Former Dartmouth standout Evan Boudreaux to transfer to Purdue instead of Xavier

Former Dartmouth forward Evan Boudreaux announced in December that he would attend Xavier next year.

Now he’s set to become a Boilermaker instead.

Boudreaux announced Thursday on Twitter that he would attend Purdue next season, having reopened his recruitment after Xavier coach Chris Mack left for Louisville:


Boudreaux ranked second in the Ivy League in scoring, first in rebounding and second in minutes played as a sophomore in 2016-17. The 6-foot-8 Lake Forest, Ill. native has two years of eligibility remaining.

“First and foremost, it was about winning,” Boudreaux told of his move to Purdue. “Getting the chance to play in the NCAA Tournament was a big part of why I left Dartmouth in the first place.”

Illinois, Wisconsin, Butler and N.C. State also showed interest in Boudreaux after he reopened his recruitment, per

Boudreaux will now get to play for Purdue coach Matt Painter and a program that has made four straight NCAA Tournaments and boasted the second-highest adjusted offensive efficiency in the country this season, according to KenPom.





3 thoughts on “Former Dartmouth standout Evan Boudreaux to transfer to Purdue instead of Xavier”

  1. Columbia’s Kyle Castlin has another year of NCAA eligibility remaining. Any idea where he’ll use it?

  2. Kyle had an unbelievably high court IQ last year. His conference free throw percentage of 94.6% would have been the top in the country, had he shot free throws as well in non conference as conference(he finished just behind Alex Copeland in FT percentage in the Ivy League) Over all , Castlin shot an 88.4% free throw percentage this year. He shot 49.9% from the field and was unstoppable on short to midrange shots, a rare talent.He deserved at least Ivy league honorable mention and had an excellent game against Villanova in the game he got injured (Columbia lost to Villanova by 15, Kansas lost by 16). Like with Grant Mullins , many schools at big conferences would benefit by having him.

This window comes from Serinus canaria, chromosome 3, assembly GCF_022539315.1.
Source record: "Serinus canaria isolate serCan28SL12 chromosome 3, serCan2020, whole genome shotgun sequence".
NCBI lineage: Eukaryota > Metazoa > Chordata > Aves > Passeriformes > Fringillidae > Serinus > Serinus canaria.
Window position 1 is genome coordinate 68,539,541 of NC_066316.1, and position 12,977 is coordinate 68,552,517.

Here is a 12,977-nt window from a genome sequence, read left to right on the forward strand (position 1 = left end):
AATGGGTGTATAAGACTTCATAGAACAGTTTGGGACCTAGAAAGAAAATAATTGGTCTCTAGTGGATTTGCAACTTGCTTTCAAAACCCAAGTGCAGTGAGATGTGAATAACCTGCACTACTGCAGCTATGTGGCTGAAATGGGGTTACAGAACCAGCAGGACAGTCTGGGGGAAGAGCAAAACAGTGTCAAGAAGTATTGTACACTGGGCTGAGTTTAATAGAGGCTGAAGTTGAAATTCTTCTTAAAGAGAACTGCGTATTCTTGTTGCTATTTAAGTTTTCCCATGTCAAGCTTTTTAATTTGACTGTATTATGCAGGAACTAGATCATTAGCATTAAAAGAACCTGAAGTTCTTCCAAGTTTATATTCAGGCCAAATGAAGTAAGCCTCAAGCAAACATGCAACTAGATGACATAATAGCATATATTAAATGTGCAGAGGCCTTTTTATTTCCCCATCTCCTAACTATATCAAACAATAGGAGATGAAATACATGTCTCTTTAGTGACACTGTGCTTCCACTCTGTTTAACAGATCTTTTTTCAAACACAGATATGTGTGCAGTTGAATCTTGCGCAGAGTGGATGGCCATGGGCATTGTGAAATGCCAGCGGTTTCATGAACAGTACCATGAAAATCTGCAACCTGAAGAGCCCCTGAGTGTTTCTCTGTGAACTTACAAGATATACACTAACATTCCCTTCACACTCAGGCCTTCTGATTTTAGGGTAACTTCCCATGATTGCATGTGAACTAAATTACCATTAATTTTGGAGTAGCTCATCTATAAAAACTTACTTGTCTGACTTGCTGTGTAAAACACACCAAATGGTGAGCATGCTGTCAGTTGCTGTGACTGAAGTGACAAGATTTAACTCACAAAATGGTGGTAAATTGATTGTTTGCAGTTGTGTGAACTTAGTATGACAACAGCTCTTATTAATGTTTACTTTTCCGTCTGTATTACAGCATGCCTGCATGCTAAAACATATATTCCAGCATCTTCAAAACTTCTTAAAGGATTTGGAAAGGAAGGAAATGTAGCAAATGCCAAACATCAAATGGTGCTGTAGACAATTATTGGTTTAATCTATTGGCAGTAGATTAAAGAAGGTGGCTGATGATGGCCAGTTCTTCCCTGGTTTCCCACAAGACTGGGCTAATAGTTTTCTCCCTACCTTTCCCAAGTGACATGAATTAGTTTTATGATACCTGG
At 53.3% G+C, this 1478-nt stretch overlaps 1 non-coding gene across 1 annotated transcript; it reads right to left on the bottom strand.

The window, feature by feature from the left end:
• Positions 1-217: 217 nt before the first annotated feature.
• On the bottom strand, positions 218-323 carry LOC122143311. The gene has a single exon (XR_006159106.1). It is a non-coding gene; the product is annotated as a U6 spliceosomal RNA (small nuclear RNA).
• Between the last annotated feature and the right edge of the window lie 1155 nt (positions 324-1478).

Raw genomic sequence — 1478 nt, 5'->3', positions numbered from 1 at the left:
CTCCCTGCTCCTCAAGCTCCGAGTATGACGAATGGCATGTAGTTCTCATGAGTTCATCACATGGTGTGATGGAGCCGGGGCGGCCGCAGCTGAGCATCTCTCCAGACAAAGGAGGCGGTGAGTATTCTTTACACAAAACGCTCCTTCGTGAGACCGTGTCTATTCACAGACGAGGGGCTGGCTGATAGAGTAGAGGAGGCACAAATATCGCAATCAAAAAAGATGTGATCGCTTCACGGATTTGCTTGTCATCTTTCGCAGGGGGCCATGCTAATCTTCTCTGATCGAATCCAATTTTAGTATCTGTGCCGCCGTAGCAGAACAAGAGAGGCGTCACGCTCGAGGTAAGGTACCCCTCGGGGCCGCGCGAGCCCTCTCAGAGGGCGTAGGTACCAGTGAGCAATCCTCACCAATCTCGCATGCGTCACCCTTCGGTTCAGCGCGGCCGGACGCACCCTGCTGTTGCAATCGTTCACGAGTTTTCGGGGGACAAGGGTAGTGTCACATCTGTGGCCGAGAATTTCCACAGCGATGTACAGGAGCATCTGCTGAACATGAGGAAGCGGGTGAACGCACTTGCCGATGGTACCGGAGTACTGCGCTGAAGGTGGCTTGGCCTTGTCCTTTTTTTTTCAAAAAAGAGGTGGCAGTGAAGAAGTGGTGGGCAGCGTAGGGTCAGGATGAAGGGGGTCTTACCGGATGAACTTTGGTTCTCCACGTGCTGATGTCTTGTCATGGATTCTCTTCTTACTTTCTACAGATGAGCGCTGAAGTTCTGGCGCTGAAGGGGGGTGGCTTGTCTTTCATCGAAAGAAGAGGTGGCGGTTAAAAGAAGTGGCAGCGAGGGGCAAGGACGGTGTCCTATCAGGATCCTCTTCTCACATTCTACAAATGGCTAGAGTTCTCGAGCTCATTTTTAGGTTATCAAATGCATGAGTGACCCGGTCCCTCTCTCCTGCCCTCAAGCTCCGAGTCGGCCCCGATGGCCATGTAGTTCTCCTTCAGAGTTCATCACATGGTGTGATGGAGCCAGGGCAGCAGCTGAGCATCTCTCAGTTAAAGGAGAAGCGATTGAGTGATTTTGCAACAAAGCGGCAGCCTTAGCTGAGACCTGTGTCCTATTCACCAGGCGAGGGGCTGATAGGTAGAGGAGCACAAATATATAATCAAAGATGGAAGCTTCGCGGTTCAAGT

3. I despise the grad transfer rule. The myriad of transfers from lesser programs to “power” programs is a microcosm for the evil of college hoops. It is a shame that a game that once brought so much joy, has become just another big business. I wish the hypocritical NCAA would just admit as such. They could then stop their selective investigative process that also includes punishment doled out, based on who you are.
    Shame that loyalty is lost. Had Evan had any, he would have found a vastly improved Dartmouth team, that is extremely well coached. Not sure why any of these kids think going to a power school will enhance their game or their potential to go pro.

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